However, the whole focus was on the first coupon note issuances from the US Treasury after the Quarterly Refunding Announcement of 1st November. This is what had started the bond rally after all. The 3 and 10-year note auctions went on smoothly last Tuesday and Wednesday. However, an ugly 30-year auction reversed market sentiment on Thursday. The earlier 50-bps Treasury rally had reduced the long-end yields to unpalatable levels for investors. According to Bloomberg, the auction of 30-year bonds tailed the when-issued by more than 5 basis points, one of the worst results this decade in the sector. The 24.7% primary dealer award was the highest in two years as the indirect award fell to 60.1%, indicating poor investor demand in the auction. We saw immediate repricing of the whole curve led by the long end. The 10 and 30 years went up by around 20 bps intraday before settling slightly lower at 4.62% and 4.76%, respectively.

Then came Powell with his hawkish tilt at the IMF annual research conference. He pushed back on the idea that the US central bank is done with rate hikes. He said officials are not confident they have reached a stance that will get them to 2% inflation and emphasized that they will “not hesitate” to tighten more if needed. While many analysts believe that the Fed is done for this cycle, the hawkish rhetoric may continue until we see significant inflation improvement.

Last but not least, Moody’s, the last major rating agency to maintain the highest rating of Aaa for the USA, announced that it had downgraded the outlook to negative on the US sovereign debt while maintaining the rating. The agency highlighted rising political polarization and increased fiscal spending as two of its major concerns. It is difficult to find fault with the rationale. The debt to GDP ratio has crossed 130%, and interest cost to revenue has also crossed 30%. While we do not assume for a moment that US default is approaching, investors will continue to demand higher premiums to hold Treasuries. This should serve as a wake-up call to the country's policymakers to get their act together so that the plumbing system of the global debt markets remains intact.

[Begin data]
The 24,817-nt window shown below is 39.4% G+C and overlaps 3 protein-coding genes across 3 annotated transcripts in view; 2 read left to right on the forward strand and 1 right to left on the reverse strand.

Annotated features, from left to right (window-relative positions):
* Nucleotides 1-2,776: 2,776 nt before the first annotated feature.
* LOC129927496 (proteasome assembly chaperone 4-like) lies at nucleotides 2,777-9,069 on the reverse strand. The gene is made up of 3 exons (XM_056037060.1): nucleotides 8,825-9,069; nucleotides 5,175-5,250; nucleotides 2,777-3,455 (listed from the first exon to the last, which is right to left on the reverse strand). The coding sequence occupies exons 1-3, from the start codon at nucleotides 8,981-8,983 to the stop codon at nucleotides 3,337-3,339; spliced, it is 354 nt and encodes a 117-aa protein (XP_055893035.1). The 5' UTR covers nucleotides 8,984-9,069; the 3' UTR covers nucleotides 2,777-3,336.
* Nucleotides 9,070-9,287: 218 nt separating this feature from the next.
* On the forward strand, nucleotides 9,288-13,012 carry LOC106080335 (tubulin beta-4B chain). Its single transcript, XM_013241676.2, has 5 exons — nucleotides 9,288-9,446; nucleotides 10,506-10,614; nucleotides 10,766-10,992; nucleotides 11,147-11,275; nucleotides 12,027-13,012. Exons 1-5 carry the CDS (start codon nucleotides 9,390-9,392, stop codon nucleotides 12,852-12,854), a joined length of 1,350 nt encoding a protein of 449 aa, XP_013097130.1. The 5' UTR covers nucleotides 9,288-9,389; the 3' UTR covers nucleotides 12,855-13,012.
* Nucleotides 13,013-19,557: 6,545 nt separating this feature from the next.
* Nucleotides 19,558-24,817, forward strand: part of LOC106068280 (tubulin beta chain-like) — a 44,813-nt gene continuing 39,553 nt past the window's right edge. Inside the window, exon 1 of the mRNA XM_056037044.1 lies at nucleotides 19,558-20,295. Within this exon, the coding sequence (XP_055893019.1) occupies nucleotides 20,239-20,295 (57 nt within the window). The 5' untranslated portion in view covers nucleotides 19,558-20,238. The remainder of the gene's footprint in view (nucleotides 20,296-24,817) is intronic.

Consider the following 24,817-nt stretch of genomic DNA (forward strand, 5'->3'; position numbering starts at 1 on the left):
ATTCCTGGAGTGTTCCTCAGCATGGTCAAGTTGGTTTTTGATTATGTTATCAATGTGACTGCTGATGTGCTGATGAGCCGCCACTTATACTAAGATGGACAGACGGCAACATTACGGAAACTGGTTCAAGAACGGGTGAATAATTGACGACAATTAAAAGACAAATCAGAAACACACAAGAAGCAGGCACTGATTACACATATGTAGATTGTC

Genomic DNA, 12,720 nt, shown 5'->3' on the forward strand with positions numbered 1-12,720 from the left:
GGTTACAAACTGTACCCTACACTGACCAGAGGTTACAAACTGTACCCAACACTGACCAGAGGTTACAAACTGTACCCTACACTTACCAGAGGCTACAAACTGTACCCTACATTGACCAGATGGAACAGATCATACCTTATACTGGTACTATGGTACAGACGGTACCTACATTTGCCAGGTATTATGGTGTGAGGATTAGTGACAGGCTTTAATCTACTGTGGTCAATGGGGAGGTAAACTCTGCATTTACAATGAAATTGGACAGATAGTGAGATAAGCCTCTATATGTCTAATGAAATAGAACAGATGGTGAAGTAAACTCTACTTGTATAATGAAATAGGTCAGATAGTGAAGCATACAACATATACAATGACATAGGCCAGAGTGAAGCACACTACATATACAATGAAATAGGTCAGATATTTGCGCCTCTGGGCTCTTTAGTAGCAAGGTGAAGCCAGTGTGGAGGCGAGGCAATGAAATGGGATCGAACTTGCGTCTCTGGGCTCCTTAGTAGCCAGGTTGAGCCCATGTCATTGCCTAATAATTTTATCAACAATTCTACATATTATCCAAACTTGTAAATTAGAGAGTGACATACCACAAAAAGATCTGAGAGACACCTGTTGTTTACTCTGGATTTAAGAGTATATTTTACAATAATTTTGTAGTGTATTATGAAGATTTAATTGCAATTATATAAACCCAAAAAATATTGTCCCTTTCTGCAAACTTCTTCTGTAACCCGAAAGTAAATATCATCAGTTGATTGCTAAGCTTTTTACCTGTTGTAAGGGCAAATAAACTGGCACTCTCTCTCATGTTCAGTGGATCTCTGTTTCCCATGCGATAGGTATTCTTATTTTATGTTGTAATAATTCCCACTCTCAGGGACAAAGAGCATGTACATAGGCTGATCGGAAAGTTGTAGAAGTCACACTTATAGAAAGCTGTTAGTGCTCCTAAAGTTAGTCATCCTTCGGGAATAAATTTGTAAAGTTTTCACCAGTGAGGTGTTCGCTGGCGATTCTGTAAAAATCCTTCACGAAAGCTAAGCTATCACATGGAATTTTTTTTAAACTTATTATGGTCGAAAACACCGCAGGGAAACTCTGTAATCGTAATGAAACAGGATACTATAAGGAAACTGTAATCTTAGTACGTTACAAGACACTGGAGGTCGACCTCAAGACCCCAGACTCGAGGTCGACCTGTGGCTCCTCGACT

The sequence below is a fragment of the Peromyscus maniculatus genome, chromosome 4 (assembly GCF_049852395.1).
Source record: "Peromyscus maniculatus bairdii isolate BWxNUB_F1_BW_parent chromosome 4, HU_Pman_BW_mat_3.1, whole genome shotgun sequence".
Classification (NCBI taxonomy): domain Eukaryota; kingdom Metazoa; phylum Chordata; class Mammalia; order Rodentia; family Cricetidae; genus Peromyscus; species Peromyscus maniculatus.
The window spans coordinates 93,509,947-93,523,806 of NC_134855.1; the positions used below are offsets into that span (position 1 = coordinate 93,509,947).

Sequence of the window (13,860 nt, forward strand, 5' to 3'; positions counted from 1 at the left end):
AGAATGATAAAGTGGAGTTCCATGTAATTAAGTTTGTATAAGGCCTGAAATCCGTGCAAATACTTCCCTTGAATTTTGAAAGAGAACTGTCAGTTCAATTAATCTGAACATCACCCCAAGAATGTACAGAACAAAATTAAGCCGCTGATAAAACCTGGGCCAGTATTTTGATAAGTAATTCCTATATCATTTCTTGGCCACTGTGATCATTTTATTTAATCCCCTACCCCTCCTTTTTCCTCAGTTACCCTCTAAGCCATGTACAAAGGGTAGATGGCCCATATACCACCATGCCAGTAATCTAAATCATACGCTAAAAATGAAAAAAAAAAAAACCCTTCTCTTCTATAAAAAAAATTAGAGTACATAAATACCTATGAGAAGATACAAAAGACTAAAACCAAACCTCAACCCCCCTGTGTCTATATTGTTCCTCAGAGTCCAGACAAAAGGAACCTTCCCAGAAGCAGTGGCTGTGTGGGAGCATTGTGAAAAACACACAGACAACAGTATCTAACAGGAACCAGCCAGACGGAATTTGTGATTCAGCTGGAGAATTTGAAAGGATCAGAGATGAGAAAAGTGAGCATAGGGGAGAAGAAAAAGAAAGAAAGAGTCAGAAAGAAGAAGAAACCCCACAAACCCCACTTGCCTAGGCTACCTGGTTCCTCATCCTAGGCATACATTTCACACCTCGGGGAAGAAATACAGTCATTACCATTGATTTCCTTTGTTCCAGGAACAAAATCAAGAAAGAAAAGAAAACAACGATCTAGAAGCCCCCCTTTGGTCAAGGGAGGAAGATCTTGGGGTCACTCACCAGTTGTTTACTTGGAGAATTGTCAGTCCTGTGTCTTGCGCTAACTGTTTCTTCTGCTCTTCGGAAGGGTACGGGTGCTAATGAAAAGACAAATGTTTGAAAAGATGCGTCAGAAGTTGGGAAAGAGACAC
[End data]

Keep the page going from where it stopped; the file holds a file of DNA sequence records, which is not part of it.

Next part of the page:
We are not done with unpredictability

We are not done with unpredictability

Equity Update

Another positive week for equities (+0.5%) following the earlier week’s mega 5% gain, though not as broad based, with only the established year-leaders adding to their performance. Technology led returns with the Nasdaq +2.4% last week, the S&P 500 +1.4% at 4415 (above the key 4000 level and the 100-day moving average, seen as bullish) and Japan equities +2%. The Nasdaq is now up 10% in 11-days, and the big 6 tech +15%. Global tech gained 4% with YTD returns now at 40%. Microsoft made a new high and Nvidia has gone up for 8 straight sessions. In emerging markets, India and the UAE gained around a percent. Oil is lower, positive for Indian markets. What hasn’t worked this year: China equities, global banks, utilities, Russell 2000 and real estate.

The US 10-year yield is recently in a range hovering around 4.6%, more favourable for growth equities. Last week saw China’s biggest bank ICBC hit by a cyber-attack, a somewhat disappointing 30-year US Treasury auction, a stern tone from Fed Chair Powell, ECB President Lagarde talks of higher rates for longer, resulting in slightly higher DM sovereign yields. A continuing toll from the Hamas Israel conflict, weighing on sentiment.

China’s CPI fell back into deflation territory in Oct (-0.2% vs. 0.0% in Sept) while PPI deflation deepened to -2.6% (vs. -2.5% in Sept). Alibaba and JD.com saw low-single digit growth in gross merchandise value during the Singles Day sales and deep discounts, as per early reports.  The debate on investing in China is around long-term structural challenges on debt and deflation fronts, and could  continue well into 2024. A sustainable China equity market recovery is still some time away, with mounting macro pressures on earnings coupled with currency weakness. Reflationary measures and debt restructuring are getting into shape but more is needed. We are neutral China.

For Q3 2023, with 92% of S&P 500 companies reporting actual results, 81% have reported a positive EPS surprise and 61% a positive revenue surprise (FactSet data). The blended earnings growth rate for the S&P 500 is 4.1% YoY. While we are nearing the end of the earnings season, big consumer companies report this week: Home Depot, Target, Tyson, and Walmart. Cost pressures have returned to the top of S&P 500 management's minds in 3Q. Labor is being discussed more frequently on earnings calls. Rate-sensitive sectors, like real estate and financials, have the most pessimistic forward guidance, while sentiment in the energy industry remains positive.

We are not done with unpredictability

We are not done with unpredictability

We are not done with unpredictability